Students emphasize research amid faculty strike

Students Supporting UMFA organizes research, instruction talks with faculty

Since the UMFA strike began on Nov. 2, students have stepped up to provide support for their peers and organize demonstrations in support of UMFA. One student group, Students Supporting UMFA (SSUMFA), has gained attention for its activism. To get students and faculty involved, SSUMFA is hosting teach-ins with striking faculty members. According to Olivia Macdonald Mager, a SSUMFA organizer, these research talks offer students a valuable perspective on the ongoing labour dispute during the temporary suspension of courses.

The purpose of the teach-ins is to connect a faculty member’s area of expertise to the labour dispute. In this way, faculty members can continue to support teaching and learning while abiding by the conditions of the strike.

As a student leader, Macdonald Mager felt a duty to take on responsibility during the strike. She is the president of the University of Manitoba history students’ association, which works alongside the Arts Student Body Council and the University of Manitoba Students’ Union to provide support to students.

“I think that a lot of students were looking to me for answers,” Macdonald Mager said.

The strike has forced student leaders to pick up the slack. They quickly became responsible for sharing information, and now, even hosting learning opportunities.

Macdonald Mager recalls the uncertainty surrounding the beginning of the strike. She noticed that as the strike deadline grew nearer and there was silence from both the university and the union, tensions among students grew higher.

“The entire Monday [there] was a lot of texting back and forth and emailing and time [spent] to sort of allay a lot of fears,” Macdonald Mager said.

“And to the extent that you can with the platforms that we currently have. If we were on campus, that would be one thing because I could go to the lecture halls and say, ‘This is what’s happening.’ But I only have a certain number of emails and contacts.”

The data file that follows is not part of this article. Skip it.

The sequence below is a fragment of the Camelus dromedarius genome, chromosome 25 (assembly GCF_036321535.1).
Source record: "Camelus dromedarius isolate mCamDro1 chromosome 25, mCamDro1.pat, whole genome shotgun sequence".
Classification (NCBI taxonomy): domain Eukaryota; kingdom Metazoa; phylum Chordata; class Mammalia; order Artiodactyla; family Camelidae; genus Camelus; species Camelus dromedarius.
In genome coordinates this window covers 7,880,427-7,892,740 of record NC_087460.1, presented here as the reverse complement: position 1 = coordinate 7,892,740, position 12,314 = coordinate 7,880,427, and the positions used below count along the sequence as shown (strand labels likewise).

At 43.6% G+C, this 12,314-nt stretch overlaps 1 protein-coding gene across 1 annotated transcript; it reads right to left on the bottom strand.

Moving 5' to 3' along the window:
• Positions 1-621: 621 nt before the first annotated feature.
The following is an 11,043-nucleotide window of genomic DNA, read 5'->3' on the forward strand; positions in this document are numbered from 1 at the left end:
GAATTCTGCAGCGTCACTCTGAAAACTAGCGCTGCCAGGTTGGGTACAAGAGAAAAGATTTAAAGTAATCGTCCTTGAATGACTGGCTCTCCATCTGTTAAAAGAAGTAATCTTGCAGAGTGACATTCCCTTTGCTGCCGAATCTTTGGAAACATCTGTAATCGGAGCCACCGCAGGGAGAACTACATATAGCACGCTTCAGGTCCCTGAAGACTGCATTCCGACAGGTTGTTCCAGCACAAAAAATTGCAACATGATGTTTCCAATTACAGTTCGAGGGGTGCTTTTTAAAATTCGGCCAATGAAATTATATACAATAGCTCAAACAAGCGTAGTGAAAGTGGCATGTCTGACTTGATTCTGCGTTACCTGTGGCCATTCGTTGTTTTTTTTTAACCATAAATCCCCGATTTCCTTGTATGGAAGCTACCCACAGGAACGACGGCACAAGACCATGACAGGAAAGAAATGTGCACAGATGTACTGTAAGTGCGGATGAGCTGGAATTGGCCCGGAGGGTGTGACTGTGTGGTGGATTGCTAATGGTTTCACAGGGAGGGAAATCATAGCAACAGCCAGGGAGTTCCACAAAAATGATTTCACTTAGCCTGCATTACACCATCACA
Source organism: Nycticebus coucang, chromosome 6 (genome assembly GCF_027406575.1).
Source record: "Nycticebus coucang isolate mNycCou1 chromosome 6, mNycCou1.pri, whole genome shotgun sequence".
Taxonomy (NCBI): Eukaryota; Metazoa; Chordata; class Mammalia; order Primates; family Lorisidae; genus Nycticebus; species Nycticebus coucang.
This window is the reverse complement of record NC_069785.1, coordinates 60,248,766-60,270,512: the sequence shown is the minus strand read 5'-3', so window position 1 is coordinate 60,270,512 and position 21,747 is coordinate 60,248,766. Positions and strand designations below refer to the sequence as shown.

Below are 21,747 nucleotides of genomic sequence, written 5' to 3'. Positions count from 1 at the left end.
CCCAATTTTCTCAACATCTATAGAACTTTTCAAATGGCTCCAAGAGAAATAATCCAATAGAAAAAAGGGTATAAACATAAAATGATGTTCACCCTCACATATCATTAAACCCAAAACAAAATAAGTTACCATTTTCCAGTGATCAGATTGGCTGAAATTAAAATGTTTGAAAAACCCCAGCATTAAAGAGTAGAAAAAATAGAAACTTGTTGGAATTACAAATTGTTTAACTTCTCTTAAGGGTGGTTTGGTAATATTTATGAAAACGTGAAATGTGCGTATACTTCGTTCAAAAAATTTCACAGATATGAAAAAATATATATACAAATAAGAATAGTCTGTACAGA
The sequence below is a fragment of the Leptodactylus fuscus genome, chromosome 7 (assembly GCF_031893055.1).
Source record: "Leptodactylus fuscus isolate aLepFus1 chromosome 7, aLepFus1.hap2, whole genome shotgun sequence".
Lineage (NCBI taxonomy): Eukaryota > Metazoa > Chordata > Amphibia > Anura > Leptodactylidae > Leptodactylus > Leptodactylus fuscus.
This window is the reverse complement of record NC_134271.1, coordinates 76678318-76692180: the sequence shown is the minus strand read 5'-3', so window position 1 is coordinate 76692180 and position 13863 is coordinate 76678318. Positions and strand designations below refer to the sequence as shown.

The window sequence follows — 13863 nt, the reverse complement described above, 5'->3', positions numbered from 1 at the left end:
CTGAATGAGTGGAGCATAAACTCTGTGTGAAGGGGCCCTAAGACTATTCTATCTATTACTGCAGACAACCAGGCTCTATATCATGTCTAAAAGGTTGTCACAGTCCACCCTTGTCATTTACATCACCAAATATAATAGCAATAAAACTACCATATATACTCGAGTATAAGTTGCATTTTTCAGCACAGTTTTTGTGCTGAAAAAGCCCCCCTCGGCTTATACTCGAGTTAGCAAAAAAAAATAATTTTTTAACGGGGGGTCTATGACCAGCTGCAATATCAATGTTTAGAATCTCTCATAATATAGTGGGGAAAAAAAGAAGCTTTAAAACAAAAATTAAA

Teach-ins bridge the communication gap between faculty and students. Macdonald Mager said faculty members are excited to be able to interact with students despite the strike. “There’s also an aspect of educating students that […] the strike is not simply about one thing,” Macdonald Mager said.

“It’s not simply about wages […] There are a diversity of reasons why this strike is important, […] and the different impacts on history, gender [studies], labour studies and Indigenous studies.”

For some, like David Camfield, an associate professor in the labour studies program, or Julia Smith, an assistant professor in the labour studies program, the connection between their research and current strike is apparent. Camfield gave a talk on Nov. 11 and Smith gave her talk on Nov. 15. For others, the connection between a professor’s research and the current strike requires more explanation.

Adele Perry, director of the Centre for Human Rights Research and distinguished professor in the department of history, plans to relate the commemoration of social movements and recent challenges of colonial commemoration to the current strike in her Nov. 17 teach-in. Likewise, Sean Carleton, assistant professor in the departments of history and Native studies, hopes to historicize the current strike with examples from Winnipeg’s labour history in his teach-in scheduled for Nov. 18.

The first teach-in occurred on Nov. 8 and featured Niigaan Sinclair, acting department head of Native studies. Sinclair discussed how the department continues to struggle with recruiting and retaining faculty members — owing in part to the working conditions at the University of Manitoba. Sinclair was joined by David Parent, an assistant professor in the department, to offer his perspective as a recently hired staff member.

The idea to host teach-ins, allowing students and faculty to continue to connect over important ideas and research, goes back to the 2016 strike. At that time, students and faculty could meet in person to continue their discussions. This year, the teach-ins have been hosted virtually thus far and plans for research talks on the picket line have been dashed by recent inclement weather.

Currently, SSUMFA has teach-ins tentatively scheduled until Nov. 24.

“We’re hoping for the best,” Macdonald Mager said.

“If the strike ends over the weekend, then [the remaining talks] will be cancelled.”